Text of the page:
Andy Slupecki, general manager for order fulfilment at GE Healthcare, speaks to Medical Device Developments about the logistical challenges of accessing emerging markets while also remaining compliant to legislation. We explore how to handle emerging markets where there are different import and shelf-life rules, how companies are structuring the regulatory organisation to support a global footprint, and how to make a success of setting up shop in places where the infrastructure might not be there.
Logistics presents one of the biggest headaches when considering how to introduce a product to an emerging market. There are many factors that might affect whether your shipment arrives in a timely manner – poor transportation routes, or lengthy customs and border processes, for example.
The question is how to expand from managing logistics in a limited number of local geographies to managing them in emerging market geographies worldwide in an efficient way. The focus must be on developing an end-to-end integrated system capable of dealing with the regulatory compliance and related global supply chain management complexities in a joined-up, coherent way.
Nearly 5.8 billion people in the world have limited access to quality, affordable healthcare, says Andy Slupecki, general manager for order fulfilment at GE Healthcare: “The world’s developing nations understand that a key force for socioeconomic growth lies in the strength of a country’s healthcare system, and its ability to provide more equitable and affordable healthcare services. We’re seeing an increase in demand across nearly every developing market globally – in large part due to the startling inequities in healthcare spend today: 80% of the world’s healthcare spend is spent on just 20% of the global population.”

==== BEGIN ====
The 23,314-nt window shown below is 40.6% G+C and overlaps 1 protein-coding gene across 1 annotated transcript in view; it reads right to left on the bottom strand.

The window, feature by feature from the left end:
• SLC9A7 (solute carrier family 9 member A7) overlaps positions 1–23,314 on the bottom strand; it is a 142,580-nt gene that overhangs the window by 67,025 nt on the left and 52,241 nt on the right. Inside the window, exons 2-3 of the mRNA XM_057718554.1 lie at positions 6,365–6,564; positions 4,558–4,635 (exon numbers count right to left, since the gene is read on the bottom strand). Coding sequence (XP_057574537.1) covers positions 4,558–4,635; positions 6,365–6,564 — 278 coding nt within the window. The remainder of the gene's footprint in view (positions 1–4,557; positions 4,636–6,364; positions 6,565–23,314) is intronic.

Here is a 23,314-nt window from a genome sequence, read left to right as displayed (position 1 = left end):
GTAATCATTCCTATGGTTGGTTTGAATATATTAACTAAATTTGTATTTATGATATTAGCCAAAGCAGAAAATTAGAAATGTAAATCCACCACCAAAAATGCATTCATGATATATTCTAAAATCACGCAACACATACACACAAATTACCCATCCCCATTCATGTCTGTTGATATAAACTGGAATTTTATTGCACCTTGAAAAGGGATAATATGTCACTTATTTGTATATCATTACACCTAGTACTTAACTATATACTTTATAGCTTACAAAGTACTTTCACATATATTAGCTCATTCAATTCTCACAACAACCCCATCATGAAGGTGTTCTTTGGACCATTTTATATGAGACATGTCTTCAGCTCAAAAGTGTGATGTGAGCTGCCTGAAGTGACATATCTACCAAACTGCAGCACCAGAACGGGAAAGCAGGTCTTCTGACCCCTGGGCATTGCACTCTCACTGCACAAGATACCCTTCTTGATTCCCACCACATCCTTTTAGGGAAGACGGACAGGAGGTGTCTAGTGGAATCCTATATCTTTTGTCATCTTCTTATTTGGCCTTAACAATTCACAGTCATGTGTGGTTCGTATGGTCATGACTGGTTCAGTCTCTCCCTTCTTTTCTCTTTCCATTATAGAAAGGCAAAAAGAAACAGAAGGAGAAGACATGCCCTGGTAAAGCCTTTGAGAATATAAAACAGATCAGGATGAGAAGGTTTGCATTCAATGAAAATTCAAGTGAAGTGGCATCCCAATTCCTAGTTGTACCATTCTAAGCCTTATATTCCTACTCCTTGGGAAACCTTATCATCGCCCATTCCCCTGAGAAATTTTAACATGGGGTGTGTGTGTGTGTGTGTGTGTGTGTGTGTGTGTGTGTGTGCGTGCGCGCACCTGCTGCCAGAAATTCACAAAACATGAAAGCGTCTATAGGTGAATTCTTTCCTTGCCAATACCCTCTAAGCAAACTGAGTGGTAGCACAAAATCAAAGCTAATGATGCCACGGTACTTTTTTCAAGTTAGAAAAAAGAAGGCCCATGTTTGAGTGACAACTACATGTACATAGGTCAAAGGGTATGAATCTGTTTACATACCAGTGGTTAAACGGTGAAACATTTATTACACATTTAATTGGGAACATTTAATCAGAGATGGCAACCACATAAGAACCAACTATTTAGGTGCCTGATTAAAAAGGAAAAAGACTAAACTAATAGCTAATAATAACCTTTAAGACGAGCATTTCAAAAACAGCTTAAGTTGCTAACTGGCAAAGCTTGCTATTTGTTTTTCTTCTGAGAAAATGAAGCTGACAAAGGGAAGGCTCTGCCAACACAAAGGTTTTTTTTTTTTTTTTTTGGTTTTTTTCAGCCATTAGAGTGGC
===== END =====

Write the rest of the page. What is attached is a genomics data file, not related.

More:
But what problems might a company expect to face when trying to take advantage of these emerging markets?
Each developing nation is different, a situation further complicated by each region or country having its own set of specific challenges such as complex and time-consuming customs and border controls, or a politically and socially unstable landscape.
Now consider the IT infrastructure: in developed markets, there will be middle-to-leading IT systems in place, with readily available data on products and processes to draw from. In a developing market, this infrastructure might be lacking or non-existent. Where there is use of IT structures, it is limited, and the quality of IT systems will vary. Data is commonly split across several systems, collected manually – or not at all. Factor in a lack of specialist technology solutions, and management systems, background and benchmark data can be difficult to find, while data collection can be more complicated.
Road, railways and bridges are taken for granted in developed countries; they are well used and well maintained, but the same cannot be said for such infrastructure in developing countries. Railways and roads outside of towns and cities are often of poor quality – where they exist at all – and most routes are unlikely to have been used for commercial purposes. Access to power and water may also be limited and unreliable, with partial power and blackouts often occurring in countries with an underdeveloped infrastructure.
“There is insufficient infrastructure, which is exacerbated by the fact that what does exist is concentrated in urban centres, while 75% of the population lives in rural settings,” states Slupecki. “Emerging markets continue to expand infrastructure to support healthcare investments and related needs such as reliable power, access to clean water and transportation infrastructure. All are critical to logistics flow for healthcare equipment, but in many rural areas, these are still in development stages,” he adds.
Unforeseen environmental factors and natural-disaster risks such as flooding and mud slides can also affect the reliability of a consignment. Limitations of the current infrastructure can lead to longer-than-expected lead times and a greater variability in shipment cycle times, meaning higher costs to the company. Improvements in the infrastructure will not only aid a logistics programme, but also help the population of the emerging marketplace and contribute towards modernising the entire region and industry.